The Court next finds that the Magistrate Judge properly dismissed Plaintiff's federal claim of identity theft and the related state law claims against all Defendants. Plaintiff labeled her first count "violation of false identification crime control act of 1982" and cited 18 U.S.C. §§ 1028 and 1738 in support. (Dkt. No. 1 at 90.) These statutes, however, do not provide a private right to a civil action in this court. See Pub. L. 106-578, § 4, 114 Stat. 3076 (repealed 18 U.S.C. § 1738 on December 28, 2000); Rahmani v. Resorts Int'l Hotel, Inc., 20 F.Supp.2d 932, 937 (E.D. Va. 1998), aff'd, 182 F.3d 909 (4th Cir. 1999) (§ 1028 does not "provide for any private cause of action"). Accordingly, because Plaintiff cannot allege a plausible claim pursuant to these statutes against any Defendant, the Court dismisses Count One of her Complaint. As a result, there is no basis on which the Court can exercise its supplemental jurisdiction to consider Plaintiff's closely related state-law-based claims of fraud, breach of contract, defamation of credit, slander of title, trespass to try title, or unfair trade practices. Counts Two through Seven are therefore dismissed as well.
Similarly, the Court agrees with the Magistrate Judge that no private right of civil action exists under 15 U.S.C. 45 § 5, and therefore Count Eight of the Complaint, alleging "violation of Federal Trade Commission Act" under 45 § 5, should be dismissed. See Summey v. Ford Motor Credit Co., 449 F.Supp. 132, 135 (D.S.C. 1976), aff'd, 573 F.2d 1306 (4th Cir. 1978) ("It is well-settled that there is no private, federal claim for which this court can grant relief for violations of the Federal Trade Commission Act.").
The Court next finds that the Magistrate Judge properly dismissed Plaintiff's claim for "equitable relief" against all Defendants based on allegedly fraudulent deals among Montgomery and the other Defendants that adversely affected Plaintiff's property interests. As an initial matter, Plaintiff's allegations relating to this claim do not satisfy Federal Rule of Civil Procedure 8 - she references "the contract, note and mortgage, " but her lengthy Complaint discusses many contracts, notes, and mortgages, and the Court cannot discern to which Plaintiff's claim refers. Ashcroft v. Iqbal, 556 U.S. 662, 678 (2009) ("To survive a motion to dismiss, a complaint must contain sufficient factual matter, accepted as true, to state a claim to relief that is plausible on its face.'"); (Dkt. No. 1 at 104). Further, for reasons previously explained, this Court defers to the ongoing Florida state court action on certain subject matters. Therefore, because this claim alleges matters that are intertwined with the division of the parties' marital-property, the Court dismisses Count Twenty.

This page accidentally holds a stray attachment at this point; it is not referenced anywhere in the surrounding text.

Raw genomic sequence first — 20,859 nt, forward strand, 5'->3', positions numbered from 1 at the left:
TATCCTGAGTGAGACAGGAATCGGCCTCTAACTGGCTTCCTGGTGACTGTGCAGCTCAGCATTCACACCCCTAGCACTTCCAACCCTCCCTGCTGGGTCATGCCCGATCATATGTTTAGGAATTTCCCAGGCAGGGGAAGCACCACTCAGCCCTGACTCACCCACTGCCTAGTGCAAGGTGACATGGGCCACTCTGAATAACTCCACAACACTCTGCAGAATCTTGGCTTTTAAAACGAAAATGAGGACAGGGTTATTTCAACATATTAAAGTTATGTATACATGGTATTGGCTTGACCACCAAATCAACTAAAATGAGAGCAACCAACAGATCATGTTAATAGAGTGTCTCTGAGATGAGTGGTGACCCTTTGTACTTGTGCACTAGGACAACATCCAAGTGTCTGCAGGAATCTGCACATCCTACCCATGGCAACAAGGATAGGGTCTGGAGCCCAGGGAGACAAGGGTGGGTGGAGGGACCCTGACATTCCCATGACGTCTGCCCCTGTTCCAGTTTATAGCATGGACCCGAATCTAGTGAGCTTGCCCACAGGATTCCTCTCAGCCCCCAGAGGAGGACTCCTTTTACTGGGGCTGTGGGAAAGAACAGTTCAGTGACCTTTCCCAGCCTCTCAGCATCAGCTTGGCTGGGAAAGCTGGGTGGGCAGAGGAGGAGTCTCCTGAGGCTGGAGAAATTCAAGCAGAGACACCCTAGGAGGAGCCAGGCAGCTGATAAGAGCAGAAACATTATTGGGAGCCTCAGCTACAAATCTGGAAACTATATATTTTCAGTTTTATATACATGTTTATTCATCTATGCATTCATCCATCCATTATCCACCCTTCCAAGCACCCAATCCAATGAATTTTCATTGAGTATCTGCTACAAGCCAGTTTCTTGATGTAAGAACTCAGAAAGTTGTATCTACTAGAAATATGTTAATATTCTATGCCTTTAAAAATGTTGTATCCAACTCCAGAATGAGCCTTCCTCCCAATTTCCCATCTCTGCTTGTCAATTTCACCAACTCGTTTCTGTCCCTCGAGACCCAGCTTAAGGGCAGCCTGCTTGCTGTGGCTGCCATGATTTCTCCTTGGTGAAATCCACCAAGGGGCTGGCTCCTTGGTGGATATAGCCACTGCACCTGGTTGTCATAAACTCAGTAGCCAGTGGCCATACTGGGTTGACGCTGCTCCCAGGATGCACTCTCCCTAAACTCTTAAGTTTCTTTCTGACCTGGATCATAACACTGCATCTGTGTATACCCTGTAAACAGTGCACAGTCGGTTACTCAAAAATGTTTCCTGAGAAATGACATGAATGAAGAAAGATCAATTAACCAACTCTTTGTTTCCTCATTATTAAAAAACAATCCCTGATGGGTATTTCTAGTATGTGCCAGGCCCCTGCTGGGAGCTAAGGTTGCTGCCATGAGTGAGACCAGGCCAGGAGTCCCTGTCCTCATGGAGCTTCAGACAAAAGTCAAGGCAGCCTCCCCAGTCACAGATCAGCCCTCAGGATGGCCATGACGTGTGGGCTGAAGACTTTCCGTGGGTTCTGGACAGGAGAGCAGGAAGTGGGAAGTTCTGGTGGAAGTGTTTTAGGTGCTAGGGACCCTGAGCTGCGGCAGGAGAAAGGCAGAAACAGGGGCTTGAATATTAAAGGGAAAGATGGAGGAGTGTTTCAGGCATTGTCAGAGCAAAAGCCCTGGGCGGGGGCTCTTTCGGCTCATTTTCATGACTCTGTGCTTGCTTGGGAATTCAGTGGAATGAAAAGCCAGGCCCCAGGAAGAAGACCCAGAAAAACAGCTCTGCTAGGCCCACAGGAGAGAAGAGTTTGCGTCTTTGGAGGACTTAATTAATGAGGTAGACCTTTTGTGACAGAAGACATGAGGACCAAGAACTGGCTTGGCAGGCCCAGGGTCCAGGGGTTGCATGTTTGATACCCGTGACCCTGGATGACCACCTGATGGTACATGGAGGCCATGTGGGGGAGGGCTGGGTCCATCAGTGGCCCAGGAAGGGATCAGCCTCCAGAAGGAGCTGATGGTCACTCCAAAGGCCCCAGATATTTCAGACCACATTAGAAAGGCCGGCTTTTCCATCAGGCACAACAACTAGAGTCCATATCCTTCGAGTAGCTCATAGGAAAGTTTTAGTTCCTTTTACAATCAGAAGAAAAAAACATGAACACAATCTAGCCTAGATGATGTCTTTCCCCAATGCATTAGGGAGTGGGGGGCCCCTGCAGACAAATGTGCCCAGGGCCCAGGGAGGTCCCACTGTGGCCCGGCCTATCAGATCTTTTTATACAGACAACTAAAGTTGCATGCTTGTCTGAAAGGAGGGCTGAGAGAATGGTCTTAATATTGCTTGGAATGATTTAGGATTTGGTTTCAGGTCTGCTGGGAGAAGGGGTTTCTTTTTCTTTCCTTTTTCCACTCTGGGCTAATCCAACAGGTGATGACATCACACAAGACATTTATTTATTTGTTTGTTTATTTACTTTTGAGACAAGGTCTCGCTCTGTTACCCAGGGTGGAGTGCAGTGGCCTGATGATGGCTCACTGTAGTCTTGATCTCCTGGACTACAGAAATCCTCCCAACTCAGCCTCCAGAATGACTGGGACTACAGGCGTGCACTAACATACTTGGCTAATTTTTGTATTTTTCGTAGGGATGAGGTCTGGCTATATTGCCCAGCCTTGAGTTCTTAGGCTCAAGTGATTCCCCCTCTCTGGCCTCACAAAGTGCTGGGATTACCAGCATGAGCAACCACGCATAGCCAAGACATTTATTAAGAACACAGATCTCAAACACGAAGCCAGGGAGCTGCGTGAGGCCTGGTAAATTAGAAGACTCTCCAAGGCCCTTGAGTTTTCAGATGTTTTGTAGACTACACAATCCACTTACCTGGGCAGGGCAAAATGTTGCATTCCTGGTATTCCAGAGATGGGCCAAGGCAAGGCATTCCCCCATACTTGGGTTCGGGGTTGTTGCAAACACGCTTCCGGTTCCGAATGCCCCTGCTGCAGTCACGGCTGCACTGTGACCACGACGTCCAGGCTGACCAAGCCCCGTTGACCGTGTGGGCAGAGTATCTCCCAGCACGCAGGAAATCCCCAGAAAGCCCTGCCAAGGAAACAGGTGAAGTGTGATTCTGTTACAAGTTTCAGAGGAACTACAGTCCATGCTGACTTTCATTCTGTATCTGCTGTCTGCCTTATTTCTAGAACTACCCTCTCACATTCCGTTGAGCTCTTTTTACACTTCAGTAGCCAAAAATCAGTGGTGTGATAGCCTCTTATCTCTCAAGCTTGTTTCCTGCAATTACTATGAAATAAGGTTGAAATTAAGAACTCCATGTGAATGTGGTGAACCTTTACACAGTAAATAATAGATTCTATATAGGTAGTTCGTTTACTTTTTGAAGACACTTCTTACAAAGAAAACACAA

The Court next finds that the Magistrate Judge properly dismissed Plaintiff's 28 U.S.C. § 1983 claims against certain Defendants under the First Amendment, Fourth Amendment, Fifth Amendment, and Fourteenth Amendment. Defendants Stanley Montgomery; JoAnn Cheek; James Penniegraft; Oasis Mortgage; Mark Randolph; Armina Swittenberg; Jennifer Dalton Watson; Carolina Health Care Services; East Coast Protective Services; Southeast Protection Services; Southeast Airport Services; Thomas Behan; the Montgomery Davis Group; the Montgomery Davis Group Properties; Rhonda Montgomery Davis; Oasis Mortgage; Southeastern Title Agency, LLC; Stewart Title Guaranty Company; RBC Centura Bank; Investors Title Insurance Company; Duane Bryant, Esq.; J. Rufus Farrior, Esq.; Litton Loan Servicing; Washington Mutual Bank; Chase Bank, Commonwealth Land Title Insurance Company; Attorney's Title Company; and/or East Coast Hospitality (hereinafter collectively referred to as "the Business Associate Defendants"); Option One Mortgage; Argent Mortgage; and the Municipal Association of South Carolina, a non-profit corporation, are private citizens, not state actors. Further, Plaintiff's allegations fail to establish a reasonable inference of "state action" in connection with any of these Defendants as to the allegedly illegal acts asserted under these claims. See Blum v. Yaretsky, 457 U.S. 991, 1004-06 (1982) (a litigant claiming that his constitutional rights have been violated must first establish that the challenged conduct constitutes "state action"); Jackson v. Metro. Edison Co., 419 U.S. 345, 351 (1974) ("state action" exists when "there is a sufficiently close nexus between the State and the challenged action of the regulated entity so that the action of the latter may be fairly treated as that of the State itself"). Accordingly, the Court dismisses Counts ...